The Star Beacon; Ashtabula, Ohio

May 9, 2013

Ashtabula County highway crew helps ODOT receive national recognition

By MARK TODD - mtodd@starbeacon.com
Star Beacon

PLYMOUTH TOWNSHIP —

Ashtabula County’s ability to keep state highways and Interstate 90 as passable as possible during winter storms helped Ohio win a national award, officials said Wednesday.

The Ohio Department of Transportation recently received the Excellence in Snow and Ice Control from the American Public Works Association. The accolade probably wouldn’t have happened without innovations pioneered in Ashtabula County, Justin Chesnic, ODOT District 4 spokesman, said Wednesday.

“(The county) is the snow capital of Ohio,” he said. “A big part of why we won the award is because of what they do up here.”

A handful of ODOT officials came to the county outpost on Seven Hills Road in Plymouth Township to discuss the award and its impact.

Technology, practices and equipment used by state highway crews in the county was noted by the state in its award application to the APWA. One such item is the massive tow plow in use locally for the past three winters. The big machine is pulled behind a traditional plow truck, and allows one operator to clean two lanes at once.

Only one tow plow is in ODOT’s fleet, and it’s used exclusively in Ashtabula County. The machine now logs around 5,000 miles a season.

Two more are planned for other parts of District 4, which also includes Mahoning, Trumbull, Portage, Stark and Summit counties, officials said. “Ashtabula took the lead and proved (the plow) works,” said Frank Howell, transportation manager.

The state also noted the use of cornrow fences in parts of the county was another big factor, Chesnic said. ODOT has made arrangements with some farmers to let stand several rows of corn that adjoin highways. The corn stalks serve as a natural snow fence that help keep snow from blowing onto roads. Corn rows “barriers” are in use in several areas, including sections of routes 534, 6 and 7.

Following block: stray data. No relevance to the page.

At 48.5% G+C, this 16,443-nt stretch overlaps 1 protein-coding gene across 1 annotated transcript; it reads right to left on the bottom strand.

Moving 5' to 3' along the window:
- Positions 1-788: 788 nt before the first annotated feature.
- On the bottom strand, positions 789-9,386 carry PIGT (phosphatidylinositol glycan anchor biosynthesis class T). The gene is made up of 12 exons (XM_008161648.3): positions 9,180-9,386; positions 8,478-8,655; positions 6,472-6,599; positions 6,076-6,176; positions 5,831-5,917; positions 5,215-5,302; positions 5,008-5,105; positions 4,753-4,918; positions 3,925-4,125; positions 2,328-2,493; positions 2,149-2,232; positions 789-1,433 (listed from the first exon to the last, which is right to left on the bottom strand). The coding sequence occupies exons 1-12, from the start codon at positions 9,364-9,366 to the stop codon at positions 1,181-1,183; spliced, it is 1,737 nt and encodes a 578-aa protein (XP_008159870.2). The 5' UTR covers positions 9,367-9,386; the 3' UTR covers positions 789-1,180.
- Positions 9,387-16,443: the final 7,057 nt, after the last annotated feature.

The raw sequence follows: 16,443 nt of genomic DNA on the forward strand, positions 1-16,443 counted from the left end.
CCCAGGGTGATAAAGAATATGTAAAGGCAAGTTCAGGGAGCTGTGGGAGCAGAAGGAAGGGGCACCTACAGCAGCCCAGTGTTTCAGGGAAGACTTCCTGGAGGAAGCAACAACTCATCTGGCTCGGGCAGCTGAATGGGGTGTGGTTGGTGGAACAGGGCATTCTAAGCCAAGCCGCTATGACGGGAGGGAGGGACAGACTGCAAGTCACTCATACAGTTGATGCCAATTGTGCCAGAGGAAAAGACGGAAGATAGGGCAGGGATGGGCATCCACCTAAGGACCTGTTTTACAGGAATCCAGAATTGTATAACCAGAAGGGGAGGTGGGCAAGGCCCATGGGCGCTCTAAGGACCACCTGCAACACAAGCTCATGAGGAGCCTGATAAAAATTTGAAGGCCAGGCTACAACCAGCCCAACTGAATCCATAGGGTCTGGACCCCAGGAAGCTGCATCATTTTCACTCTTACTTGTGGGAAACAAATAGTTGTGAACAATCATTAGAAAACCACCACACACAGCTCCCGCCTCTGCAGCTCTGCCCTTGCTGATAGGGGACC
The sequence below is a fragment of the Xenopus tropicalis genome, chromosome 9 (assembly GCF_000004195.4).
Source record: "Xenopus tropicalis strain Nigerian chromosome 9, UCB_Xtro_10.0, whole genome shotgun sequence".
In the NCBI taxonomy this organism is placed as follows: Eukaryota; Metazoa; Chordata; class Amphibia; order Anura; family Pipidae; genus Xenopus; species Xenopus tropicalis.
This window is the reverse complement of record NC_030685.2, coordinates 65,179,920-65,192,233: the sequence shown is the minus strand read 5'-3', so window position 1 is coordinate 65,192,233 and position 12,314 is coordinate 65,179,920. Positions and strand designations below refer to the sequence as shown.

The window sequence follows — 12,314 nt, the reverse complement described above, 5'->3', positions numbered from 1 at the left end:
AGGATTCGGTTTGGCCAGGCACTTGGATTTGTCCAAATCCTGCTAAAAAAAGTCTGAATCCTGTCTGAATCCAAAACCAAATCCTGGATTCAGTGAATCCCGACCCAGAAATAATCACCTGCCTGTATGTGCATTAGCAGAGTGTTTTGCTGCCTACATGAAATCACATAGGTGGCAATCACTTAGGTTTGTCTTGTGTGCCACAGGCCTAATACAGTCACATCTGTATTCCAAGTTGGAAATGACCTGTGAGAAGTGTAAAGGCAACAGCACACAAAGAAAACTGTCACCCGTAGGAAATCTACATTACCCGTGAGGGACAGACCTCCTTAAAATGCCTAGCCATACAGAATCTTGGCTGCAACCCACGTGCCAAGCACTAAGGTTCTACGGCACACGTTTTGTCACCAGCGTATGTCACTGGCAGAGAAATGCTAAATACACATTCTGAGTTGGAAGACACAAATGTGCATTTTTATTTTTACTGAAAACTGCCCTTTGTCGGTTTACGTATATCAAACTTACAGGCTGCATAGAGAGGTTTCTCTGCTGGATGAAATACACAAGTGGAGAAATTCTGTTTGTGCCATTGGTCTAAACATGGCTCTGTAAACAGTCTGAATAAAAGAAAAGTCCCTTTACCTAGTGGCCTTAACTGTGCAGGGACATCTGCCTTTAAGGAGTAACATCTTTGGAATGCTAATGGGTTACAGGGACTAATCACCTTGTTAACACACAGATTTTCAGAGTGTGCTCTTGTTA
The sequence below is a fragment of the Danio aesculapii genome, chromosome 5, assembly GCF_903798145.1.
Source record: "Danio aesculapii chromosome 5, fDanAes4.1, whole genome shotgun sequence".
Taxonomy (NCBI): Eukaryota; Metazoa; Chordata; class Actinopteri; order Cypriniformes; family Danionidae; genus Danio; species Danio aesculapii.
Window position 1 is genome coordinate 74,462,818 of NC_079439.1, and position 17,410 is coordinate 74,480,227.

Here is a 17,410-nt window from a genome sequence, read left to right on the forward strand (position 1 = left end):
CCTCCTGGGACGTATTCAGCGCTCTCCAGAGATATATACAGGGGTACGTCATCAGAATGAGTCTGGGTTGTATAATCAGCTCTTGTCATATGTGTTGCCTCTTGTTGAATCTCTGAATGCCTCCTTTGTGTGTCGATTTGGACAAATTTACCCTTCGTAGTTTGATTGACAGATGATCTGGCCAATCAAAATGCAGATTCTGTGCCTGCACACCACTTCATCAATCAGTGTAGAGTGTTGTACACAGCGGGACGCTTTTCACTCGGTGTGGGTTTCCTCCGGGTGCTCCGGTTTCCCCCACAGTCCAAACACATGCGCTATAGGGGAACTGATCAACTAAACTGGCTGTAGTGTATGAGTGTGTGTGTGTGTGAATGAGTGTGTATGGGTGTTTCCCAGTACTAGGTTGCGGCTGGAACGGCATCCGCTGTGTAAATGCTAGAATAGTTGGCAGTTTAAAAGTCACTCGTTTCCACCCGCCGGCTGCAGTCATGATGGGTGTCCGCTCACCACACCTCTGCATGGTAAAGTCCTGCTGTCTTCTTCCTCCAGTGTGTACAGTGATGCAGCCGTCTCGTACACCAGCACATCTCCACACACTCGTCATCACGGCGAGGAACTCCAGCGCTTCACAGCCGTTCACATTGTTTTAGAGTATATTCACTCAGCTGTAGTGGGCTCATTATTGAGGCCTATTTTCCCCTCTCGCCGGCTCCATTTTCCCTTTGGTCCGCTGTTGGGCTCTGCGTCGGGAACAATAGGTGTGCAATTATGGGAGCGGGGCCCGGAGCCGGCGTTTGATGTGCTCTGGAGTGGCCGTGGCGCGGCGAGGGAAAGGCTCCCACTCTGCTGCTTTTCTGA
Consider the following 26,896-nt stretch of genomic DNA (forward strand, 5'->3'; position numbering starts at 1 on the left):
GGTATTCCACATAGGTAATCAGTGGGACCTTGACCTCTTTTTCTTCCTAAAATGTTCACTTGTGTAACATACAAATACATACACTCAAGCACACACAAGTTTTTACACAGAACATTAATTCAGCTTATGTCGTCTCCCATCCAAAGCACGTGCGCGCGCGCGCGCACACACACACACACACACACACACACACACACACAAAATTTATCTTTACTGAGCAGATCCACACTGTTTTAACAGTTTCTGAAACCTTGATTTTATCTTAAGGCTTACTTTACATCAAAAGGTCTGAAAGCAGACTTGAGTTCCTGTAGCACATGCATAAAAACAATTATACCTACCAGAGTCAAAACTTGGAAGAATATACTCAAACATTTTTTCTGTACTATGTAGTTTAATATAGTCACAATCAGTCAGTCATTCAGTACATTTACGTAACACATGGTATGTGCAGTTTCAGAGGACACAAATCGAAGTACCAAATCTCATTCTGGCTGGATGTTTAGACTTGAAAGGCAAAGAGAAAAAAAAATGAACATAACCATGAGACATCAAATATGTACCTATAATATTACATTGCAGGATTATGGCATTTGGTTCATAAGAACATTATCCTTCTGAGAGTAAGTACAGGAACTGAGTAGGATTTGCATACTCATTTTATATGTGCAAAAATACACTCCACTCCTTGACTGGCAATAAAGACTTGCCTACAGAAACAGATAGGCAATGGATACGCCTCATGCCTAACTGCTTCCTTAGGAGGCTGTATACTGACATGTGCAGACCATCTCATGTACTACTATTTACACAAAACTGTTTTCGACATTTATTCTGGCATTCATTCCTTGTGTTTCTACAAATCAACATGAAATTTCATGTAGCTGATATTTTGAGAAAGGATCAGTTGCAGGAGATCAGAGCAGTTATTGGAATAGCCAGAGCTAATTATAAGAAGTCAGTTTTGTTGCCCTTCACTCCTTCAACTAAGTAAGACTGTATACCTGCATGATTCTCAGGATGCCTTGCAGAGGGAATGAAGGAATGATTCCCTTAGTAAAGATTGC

Last winter the state spent around $11 million to keep District 4 highways clear. While big storms were infrequent, the season proved challenging many days featured an inch or two of snow that needed to be cleared before it hardened into ice, said Alan Moore, county manager.

“We’d have to treat (roads) all day long,” he said.

Other programs ODOT cited in its job application include road/weather information system, traffic-related websites, salt and brine retention protocol and special driver training programs. Such innovations did not go unnoticed by the APWA, Chesnic said.

“We’re trying to think outside the box,” he said.

The award is a huge compliment to the state’s road workers, said David Ray, District 4 highway management administrator.

“We were very happy,” he said. “It’s good for the employees. We’re always looking for innovations. That’s one reason Ohio (won).”

While other parts of the state contributed to Ohio’s national honor, District 4 and the snow it routinely shoves aside each winter is the real winner, Howell said.

“District 4 had a lot to do with the award,” he said. “There’s more (snow and ice control) emphasis on District 4.”